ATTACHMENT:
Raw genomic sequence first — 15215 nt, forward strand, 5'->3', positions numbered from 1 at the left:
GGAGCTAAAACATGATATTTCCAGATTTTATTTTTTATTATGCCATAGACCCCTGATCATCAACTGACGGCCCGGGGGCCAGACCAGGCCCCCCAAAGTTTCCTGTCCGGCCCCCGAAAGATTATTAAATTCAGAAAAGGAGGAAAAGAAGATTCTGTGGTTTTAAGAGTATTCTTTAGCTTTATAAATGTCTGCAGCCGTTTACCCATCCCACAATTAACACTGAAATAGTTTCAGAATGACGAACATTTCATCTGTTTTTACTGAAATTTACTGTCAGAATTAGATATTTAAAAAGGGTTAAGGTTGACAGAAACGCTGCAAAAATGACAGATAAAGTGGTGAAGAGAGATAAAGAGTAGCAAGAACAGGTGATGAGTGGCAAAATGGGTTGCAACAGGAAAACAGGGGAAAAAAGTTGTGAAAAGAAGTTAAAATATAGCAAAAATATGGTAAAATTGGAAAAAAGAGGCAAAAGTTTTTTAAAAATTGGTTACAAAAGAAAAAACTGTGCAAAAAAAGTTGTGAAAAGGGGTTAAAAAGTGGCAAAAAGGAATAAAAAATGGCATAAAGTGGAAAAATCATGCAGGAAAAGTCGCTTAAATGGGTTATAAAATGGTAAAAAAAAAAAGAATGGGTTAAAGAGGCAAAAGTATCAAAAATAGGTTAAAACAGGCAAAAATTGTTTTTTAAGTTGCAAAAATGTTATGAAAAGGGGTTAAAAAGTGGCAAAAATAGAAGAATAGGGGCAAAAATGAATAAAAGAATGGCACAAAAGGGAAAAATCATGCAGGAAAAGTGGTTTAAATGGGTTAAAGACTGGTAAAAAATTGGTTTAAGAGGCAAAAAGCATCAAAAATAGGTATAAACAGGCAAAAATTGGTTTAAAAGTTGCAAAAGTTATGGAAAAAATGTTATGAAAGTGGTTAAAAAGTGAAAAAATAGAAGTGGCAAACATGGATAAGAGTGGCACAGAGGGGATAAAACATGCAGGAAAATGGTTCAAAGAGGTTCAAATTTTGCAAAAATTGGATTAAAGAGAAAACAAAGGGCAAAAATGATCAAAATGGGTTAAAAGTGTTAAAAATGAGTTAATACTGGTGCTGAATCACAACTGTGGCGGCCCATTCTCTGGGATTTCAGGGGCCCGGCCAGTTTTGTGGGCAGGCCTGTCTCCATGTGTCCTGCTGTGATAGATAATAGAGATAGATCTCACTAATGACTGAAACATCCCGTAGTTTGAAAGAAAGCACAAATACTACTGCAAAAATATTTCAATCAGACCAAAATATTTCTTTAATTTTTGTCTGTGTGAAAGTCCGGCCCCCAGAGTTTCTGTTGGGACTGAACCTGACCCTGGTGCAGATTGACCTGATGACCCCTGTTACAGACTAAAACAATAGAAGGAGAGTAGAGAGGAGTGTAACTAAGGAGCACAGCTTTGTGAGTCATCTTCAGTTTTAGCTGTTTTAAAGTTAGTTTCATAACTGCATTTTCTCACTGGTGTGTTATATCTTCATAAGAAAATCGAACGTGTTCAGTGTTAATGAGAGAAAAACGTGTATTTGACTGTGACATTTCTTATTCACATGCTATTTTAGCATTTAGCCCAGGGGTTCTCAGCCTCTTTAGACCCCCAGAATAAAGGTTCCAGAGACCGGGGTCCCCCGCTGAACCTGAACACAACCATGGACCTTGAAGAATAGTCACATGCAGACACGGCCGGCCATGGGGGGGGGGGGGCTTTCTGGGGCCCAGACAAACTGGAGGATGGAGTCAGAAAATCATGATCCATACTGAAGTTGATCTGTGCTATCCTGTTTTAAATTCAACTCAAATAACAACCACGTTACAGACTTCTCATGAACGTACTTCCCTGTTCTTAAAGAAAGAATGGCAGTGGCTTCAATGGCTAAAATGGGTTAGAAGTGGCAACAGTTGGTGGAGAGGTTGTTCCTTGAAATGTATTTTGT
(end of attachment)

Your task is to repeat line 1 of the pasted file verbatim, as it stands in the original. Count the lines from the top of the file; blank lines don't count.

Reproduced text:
Raw genomic sequence first — 15215 nt, forward strand, 5'->3', positions numbered from 1 at the left: